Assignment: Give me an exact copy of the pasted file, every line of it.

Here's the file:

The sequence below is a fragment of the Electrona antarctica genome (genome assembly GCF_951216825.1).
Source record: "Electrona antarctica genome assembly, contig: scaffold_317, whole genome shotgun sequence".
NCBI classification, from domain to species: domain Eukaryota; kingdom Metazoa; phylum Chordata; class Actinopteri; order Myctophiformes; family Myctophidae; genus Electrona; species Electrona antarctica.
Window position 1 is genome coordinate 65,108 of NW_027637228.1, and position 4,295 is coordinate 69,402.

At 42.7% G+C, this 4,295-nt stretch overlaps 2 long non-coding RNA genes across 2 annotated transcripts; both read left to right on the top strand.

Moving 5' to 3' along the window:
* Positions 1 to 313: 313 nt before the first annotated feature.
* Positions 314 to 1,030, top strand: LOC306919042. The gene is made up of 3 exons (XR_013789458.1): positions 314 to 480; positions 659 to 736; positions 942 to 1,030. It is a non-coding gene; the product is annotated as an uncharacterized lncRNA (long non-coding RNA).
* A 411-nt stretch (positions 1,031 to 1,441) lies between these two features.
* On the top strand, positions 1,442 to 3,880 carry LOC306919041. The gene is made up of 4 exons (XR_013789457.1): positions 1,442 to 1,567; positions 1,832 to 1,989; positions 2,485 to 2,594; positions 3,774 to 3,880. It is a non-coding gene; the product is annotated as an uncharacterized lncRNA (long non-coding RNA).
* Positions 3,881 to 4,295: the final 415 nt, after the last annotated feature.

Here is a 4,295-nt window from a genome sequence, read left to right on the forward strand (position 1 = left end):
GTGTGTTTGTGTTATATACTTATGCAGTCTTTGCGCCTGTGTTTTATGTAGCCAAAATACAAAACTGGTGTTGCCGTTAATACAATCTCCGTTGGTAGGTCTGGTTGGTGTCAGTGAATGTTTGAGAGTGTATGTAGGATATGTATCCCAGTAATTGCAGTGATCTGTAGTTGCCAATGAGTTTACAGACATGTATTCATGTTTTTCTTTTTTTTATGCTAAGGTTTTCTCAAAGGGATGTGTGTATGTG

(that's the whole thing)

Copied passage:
The sequence below is a fragment of the Electrona antarctica genome (genome assembly GCF_951216825.1).
Source record: "Electrona antarctica genome assembly, contig: scaffold_317, whole genome shotgun sequence".
NCBI classification, from domain to species: domain Eukaryota; kingdom Metazoa; phylum Chordata; class Actinopteri; order Myctophiformes; family Myctophidae; genus Electrona; species Electrona antarctica.
Window position 1 is genome coordinate 65,108 of NW_027637228.1, and position 4,295 is coordinate 69,402.

At 42.7% G+C, this 4,295-nt stretch overlaps 2 long non-coding RNA genes across 2 annotated transcripts; both read left to right on the top strand.

Moving 5' to 3' along the window:
* Positions 1 to 313: 313 nt before the first annotated feature.
* Positions 314 to 1,030, top strand: LOC306919042. The gene is made up of 3 exons (XR_013789458.1): positions 314 to 480; positions 659 to 736; positions 942 to 1,030. It is a non-coding gene; the product is annotated as an uncharacterized lncRNA (long non-coding RNA).
* A 411-nt stretch (positions 1,031 to 1,441) lies between these two features.
* On the top strand, positions 1,442 to 3,880 carry LOC306919041. The gene is made up of 4 exons (XR_013789457.1): positions 1,442 to 1,567; positions 1,832 to 1,989; positions 2,485 to 2,594; positions 3,774 to 3,880. It is a non-coding gene; the product is annotated as an uncharacterized lncRNA (long non-coding RNA).
* Positions 3,881 to 4,295: the final 415 nt, after the last annotated feature.

Here is a 4,295-nt window from a genome sequence, read left to right on the forward strand (position 1 = left end):
GTGTGTTTGTGTTATATACTTATGCAGTCTTTGCGCCTGTGTTTTATGTAGCCAAAATACAAAACTGGTGTTGCCGTTAATACAATCTCCGTTGGTAGGTCTGGTTGGTGTCAGTGAATGTTTGAGAGTGTATGTAGGATATGTATCCCAGTAATTGCAGTGATCTGTAGTTGCCAATGAGTTTACAGACATGTATTCATGTTTTTCTTTTTTTTATGCTAAGGTTTTCTCAAAGGGATGTGTGTATGTG